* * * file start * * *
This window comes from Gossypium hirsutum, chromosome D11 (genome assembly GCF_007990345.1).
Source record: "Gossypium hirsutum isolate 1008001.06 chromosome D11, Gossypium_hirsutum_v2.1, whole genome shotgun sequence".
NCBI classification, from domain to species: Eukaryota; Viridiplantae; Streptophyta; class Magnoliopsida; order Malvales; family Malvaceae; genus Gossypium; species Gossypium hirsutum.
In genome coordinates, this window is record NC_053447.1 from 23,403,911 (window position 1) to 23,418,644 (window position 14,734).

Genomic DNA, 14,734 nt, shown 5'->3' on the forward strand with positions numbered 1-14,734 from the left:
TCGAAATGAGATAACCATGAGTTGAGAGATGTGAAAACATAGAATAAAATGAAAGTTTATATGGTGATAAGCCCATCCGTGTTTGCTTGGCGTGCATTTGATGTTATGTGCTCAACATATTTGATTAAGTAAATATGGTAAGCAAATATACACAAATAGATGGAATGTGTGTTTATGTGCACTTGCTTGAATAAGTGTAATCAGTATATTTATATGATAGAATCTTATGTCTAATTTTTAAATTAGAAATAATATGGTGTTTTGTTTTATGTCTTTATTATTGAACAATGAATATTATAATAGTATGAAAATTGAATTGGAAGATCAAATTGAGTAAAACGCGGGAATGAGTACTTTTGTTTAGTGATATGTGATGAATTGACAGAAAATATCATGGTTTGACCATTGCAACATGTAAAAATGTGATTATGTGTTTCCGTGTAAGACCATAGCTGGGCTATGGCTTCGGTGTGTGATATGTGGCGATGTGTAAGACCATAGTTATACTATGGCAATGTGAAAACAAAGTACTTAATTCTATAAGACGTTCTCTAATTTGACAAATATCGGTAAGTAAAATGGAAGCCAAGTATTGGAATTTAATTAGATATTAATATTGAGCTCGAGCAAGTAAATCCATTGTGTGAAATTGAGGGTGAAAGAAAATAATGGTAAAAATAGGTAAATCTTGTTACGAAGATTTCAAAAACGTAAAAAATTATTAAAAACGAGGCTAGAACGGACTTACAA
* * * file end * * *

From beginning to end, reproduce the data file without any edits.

This window comes from Gossypium hirsutum, chromosome D11 (genome assembly GCF_007990345.1).
Source record: "Gossypium hirsutum isolate 1008001.06 chromosome D11, Gossypium_hirsutum_v2.1, whole genome shotgun sequence".
NCBI classification, from domain to species: Eukaryota; Viridiplantae; Streptophyta; class Magnoliopsida; order Malvales; family Malvaceae; genus Gossypium; species Gossypium hirsutum.
In genome coordinates, this window is record NC_053447.1 from 23,403,911 (window position 1) to 23,418,644 (window position 14,734).

Genomic DNA, 14,734 nt, shown 5'->3' on the forward strand with positions numbered 1-14,734 from the left:
TCGAAATGAGATAACCATGAGTTGAGAGATGTGAAAACATAGAATAAAATGAAAGTTTATATGGTGATAAGCCCATCCGTGTTTGCTTGGCGTGCATTTGATGTTATGTGCTCAACATATTTGATTAAGTAAATATGGTAAGCAAATATACACAAATAGATGGAATGTGTGTTTATGTGCACTTGCTTGAATAAGTGTAATCAGTATATTTATATGATAGAATCTTATGTCTAATTTTTAAATTAGAAATAATATGGTGTTTTGTTTTATGTCTTTATTATTGAACAATGAATATTATAATAGTATGAAAATTGAATTGGAAGATCAAATTGAGTAAAACGCGGGAATGAGTACTTTTGTTTAGTGATATGTGATGAATTGACAGAAAATATCATGGTTTGACCATTGCAACATGTAAAAATGTGATTATGTGTTTCCGTGTAAGACCATAGCTGGGCTATGGCTTCGGTGTGTGATATGTGGCGATGTGTAAGACCATAGTTATACTATGGCAATGTGAAAACAAAGTACTTAATTCTATAAGACGTTCTCTAATTTGACAAATATCGGTAAGTAAAATGGAAGCCAAGTATTGGAATTTAATTAGATATTAATATTGAGCTCGAGCAAGTAAATCCATTGTGTGAAATTGAGGGTGAAAGAAAATAATGGTAAAAATAGGTAAATCTTGTTACGAAGATTTCAAAAACGTAAAAAATTATTAAAAACGAGGCTAGAACGGACTTACAA